The Ramayana is believed to have been written as a prophecy by Valmiki in the Treta Yuga. “Prophecy” implies that the incidents in the epic actually happened after the story had been foretold. This epic poem was first composed in Sanskrit. It documents Lord Vishnu’s seventh incarnation Lord Rama’s journey of life — the life of an idealist. Ramanand Sagar based his work broadly on Tulsidas’s Ramcharitmanas, with the godhood of Rama prevailing upon his human attributes.

The Ramayana has been reinterpreted (rather than translated) in many Prakrit languages and their descendants that are spoken across India. The original Sanskrit text has been translated in all leading languages of the world.

Mahabharat was based on screenplay and dialogue writer Rahi Masoom Raza’s adaptation of Veda Vyasa’s Mahabharata. While the series begins with an episode on Bharata, the son of Dushyanta and Shakuntala after whom this country was named, it quickly skips generations of the Kaurava dynasty and reaches Shantanu. A few generations after that begins the struggle for inheriting the throne of Hastinapura between the Kauravas (100 children of Dhritarashtra and Gandhari) and Pandavas (five god-gifted sons of Pandu and his wives Kunti and Madri).

Lord Krishna plays the role of the custodian of dharma in Mahabharata as his own story finds place fully in Srimadbhagavatam written by Veda Vyasa’s son Shuka Deva. In the Mahabharata, He is a purna avatara, aware of His godhood unlike in the Ramayana. However, for a message to society, He plays the peacemaker, knowing fully that Duryodhana was incorrigible.

The political debate

Indian cities, towns and villages used to come to a standstill in the late 1980s when these serials were telecast on Sunday mornings. While both stirred debates in the era for changes the makers made in the original stories, it was politically a calmer era in India those days, with differences in opinion never turning into vicious battles between ideologically opposite groups of society.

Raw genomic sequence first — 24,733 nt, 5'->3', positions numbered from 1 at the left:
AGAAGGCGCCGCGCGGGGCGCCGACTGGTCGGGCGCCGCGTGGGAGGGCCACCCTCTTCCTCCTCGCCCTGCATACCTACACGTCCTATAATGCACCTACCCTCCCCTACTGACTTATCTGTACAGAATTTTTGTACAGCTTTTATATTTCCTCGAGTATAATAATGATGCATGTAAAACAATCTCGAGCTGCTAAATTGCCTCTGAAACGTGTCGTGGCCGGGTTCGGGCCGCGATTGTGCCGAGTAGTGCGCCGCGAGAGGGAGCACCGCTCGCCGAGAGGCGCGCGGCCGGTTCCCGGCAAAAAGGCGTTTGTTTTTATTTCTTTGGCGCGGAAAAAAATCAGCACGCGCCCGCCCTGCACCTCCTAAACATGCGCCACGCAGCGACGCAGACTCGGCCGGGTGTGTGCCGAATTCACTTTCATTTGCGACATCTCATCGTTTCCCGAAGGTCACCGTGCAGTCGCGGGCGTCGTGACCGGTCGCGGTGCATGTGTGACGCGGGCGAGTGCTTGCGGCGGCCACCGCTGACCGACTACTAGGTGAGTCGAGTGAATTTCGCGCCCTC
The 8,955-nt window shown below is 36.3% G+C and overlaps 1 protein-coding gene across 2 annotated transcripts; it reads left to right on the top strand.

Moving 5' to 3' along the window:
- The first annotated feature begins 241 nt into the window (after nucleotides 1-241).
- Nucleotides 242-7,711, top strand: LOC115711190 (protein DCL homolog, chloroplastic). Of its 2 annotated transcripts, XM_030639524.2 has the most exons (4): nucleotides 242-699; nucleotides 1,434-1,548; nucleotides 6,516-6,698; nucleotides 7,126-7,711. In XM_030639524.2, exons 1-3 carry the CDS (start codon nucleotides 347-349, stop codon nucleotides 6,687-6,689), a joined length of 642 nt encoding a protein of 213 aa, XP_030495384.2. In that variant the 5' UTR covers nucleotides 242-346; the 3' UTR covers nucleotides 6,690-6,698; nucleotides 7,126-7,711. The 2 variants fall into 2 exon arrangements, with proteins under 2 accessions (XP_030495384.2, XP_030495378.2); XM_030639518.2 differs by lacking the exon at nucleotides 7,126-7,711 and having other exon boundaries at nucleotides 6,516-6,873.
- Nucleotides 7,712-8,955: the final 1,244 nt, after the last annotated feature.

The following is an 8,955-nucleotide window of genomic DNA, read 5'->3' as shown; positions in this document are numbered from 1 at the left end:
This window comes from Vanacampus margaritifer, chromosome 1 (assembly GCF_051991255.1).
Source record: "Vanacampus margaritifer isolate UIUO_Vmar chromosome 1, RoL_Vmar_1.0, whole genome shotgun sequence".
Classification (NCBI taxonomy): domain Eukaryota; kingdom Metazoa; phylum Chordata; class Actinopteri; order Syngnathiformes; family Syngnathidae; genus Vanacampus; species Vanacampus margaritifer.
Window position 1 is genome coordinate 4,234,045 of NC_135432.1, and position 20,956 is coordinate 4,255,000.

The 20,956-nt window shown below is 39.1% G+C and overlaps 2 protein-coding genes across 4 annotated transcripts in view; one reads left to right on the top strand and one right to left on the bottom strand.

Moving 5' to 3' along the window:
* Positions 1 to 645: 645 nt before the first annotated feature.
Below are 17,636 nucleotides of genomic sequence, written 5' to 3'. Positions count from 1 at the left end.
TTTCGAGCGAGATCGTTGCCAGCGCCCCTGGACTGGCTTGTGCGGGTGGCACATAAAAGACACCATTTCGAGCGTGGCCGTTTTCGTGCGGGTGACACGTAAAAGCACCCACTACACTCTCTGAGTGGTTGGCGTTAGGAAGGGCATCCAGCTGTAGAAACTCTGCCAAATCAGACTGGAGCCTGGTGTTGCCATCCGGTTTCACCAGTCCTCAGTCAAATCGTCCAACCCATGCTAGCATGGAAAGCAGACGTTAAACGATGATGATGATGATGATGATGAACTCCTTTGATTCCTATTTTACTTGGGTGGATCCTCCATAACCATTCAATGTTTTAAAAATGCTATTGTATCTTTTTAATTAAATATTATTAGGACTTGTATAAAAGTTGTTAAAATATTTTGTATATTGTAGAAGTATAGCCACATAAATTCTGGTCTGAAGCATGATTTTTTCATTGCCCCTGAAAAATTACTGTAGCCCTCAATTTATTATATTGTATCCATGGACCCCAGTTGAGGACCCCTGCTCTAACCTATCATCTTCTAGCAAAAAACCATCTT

A few years ago, I began showing these serials to my son, as the cinematic experience captivated the child more than a narration from a parent. I am sure many Indian parents will share the idea of imbibing values in children through these shows. What worries me is the game adults will play as the show goes on during these 21 days of lockdown. Hope they do not mar the show!

Sagar’s Ramayan had two major deflections from Valmiki’s Ramayana. Ram, unlike Rama, was beyond reproach. He could see the future like Krishna in Dvapara could. So, he asks Agni to keep Sita in his custody and Ravana manages to do no more than abduct a virtual Sita. Second, the battle between Ram and his sons Lava and Kush is interrupted whereas other Indian traditions show the sons subdue the father. But these were theological debates.

The political debate that this era can see is of the type then DMK chief had triggered by reversing the story and projecting Rama as the villain and Ravana as the hero of the story — with a wrong interpretation of Kamban Ramayana.

While the then Congress government had given the green signal for both, the party was infuriated when the first episode of BR Chopra’s Mahabharat showed Bharata importing from the future the concept of democracy. The episode showed Bharata saying that he would be succeeded by an elected king rather than his hereditary heir. The Congress interpreted this as unnecessarily poking the then Prime Minister Rajiv Gandhi who had hurriedly been made the country’s chief executive after his mother Indira Gandhi’s assassination about three years before the serial started.

Brace for similar or an altogether new debate in this era. If the cynics, the fashionistas and the opposition bring a bad taste to the mouth, we will have to apply cleansers. We are producing deracinated generations. They must be re-oriented to our roots. Shows like these will help parents achieve that end.